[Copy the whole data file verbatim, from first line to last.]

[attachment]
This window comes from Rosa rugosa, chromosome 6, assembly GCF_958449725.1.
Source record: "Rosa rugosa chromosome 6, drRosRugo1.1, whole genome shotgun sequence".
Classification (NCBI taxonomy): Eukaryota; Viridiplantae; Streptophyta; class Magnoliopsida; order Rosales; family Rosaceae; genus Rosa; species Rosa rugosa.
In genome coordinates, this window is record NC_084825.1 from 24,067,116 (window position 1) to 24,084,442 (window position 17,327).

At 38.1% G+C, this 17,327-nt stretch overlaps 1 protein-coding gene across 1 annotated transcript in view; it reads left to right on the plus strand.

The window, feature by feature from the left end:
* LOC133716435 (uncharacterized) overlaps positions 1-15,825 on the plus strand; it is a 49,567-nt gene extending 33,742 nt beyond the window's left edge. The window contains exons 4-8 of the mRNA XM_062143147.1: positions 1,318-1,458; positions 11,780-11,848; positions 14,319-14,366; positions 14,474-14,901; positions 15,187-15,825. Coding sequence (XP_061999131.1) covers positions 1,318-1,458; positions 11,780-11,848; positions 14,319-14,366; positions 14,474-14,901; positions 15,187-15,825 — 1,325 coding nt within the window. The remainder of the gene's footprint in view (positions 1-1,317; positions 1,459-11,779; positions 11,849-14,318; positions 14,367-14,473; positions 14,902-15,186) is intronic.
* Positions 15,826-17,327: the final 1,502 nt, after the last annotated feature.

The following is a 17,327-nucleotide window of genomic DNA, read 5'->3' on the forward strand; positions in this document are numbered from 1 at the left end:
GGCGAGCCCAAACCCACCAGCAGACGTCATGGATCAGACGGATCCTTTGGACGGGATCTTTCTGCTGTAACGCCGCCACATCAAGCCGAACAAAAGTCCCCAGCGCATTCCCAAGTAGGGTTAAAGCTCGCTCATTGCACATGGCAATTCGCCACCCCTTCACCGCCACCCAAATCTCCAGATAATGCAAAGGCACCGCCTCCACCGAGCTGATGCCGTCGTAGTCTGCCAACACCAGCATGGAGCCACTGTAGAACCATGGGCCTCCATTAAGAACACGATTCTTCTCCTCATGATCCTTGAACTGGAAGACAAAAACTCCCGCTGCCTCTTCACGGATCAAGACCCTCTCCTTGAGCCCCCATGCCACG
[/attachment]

This window comes from Rosa rugosa, chromosome 6, assembly GCF_958449725.1.
Source record: "Rosa rugosa chromosome 6, drRosRugo1.1, whole genome shotgun sequence".
Classification (NCBI taxonomy): Eukaryota; Viridiplantae; Streptophyta; class Magnoliopsida; order Rosales; family Rosaceae; genus Rosa; species Rosa rugosa.
In genome coordinates, this window is record NC_084825.1 from 24,067,116 (window position 1) to 24,084,442 (window position 17,327).

At 38.1% G+C, this 17,327-nt stretch overlaps 1 protein-coding gene across 1 annotated transcript in view; it reads left to right on the plus strand.

The window, feature by feature from the left end:
* LOC133716435 (uncharacterized) overlaps positions 1-15,825 on the plus strand; it is a 49,567-nt gene extending 33,742 nt beyond the window's left edge. The window contains exons 4-8 of the mRNA XM_062143147.1: positions 1,318-1,458; positions 11,780-11,848; positions 14,319-14,366; positions 14,474-14,901; positions 15,187-15,825. Coding sequence (XP_061999131.1) covers positions 1,318-1,458; positions 11,780-11,848; positions 14,319-14,366; positions 14,474-14,901; positions 15,187-15,825 — 1,325 coding nt within the window. The remainder of the gene's footprint in view (positions 1-1,317; positions 1,459-11,779; positions 11,849-14,318; positions 14,367-14,473; positions 14,902-15,186) is intronic.
* Positions 15,826-17,327: the final 1,502 nt, after the last annotated feature.

The following is a 17,327-nucleotide window of genomic DNA, read 5'->3' on the forward strand; positions in this document are numbered from 1 at the left end:
GGCGAGCCCAAACCCACCAGCAGACGTCATGGATCAGACGGATCCTTTGGACGGGATCTTTCTGCTGTAACGCCGCCACATCAAGCCGAACAAAAGTCCCCAGCGCATTCCCAAGTAGGGTTAAAGCTCGCTCATTGCACATGGCAATTCGCCACCCCTTCACCGCCACCCAAATCTCCAGATAATGCAAAGGCACCGCCTCCACCGAGCTGATGCCGTCGTAGTCTGCCAACACCAGCATGGAGCCACTGTAGAACCATGGGCCTCCATTAAGAACACGATTCTTCTCCTCATGATCCTTGAACTGGAAGACAAAAACTCCCGCTGCCTCTTCACGGATCAAGACCCTCTCCTTGAGCCCCCATGCCACG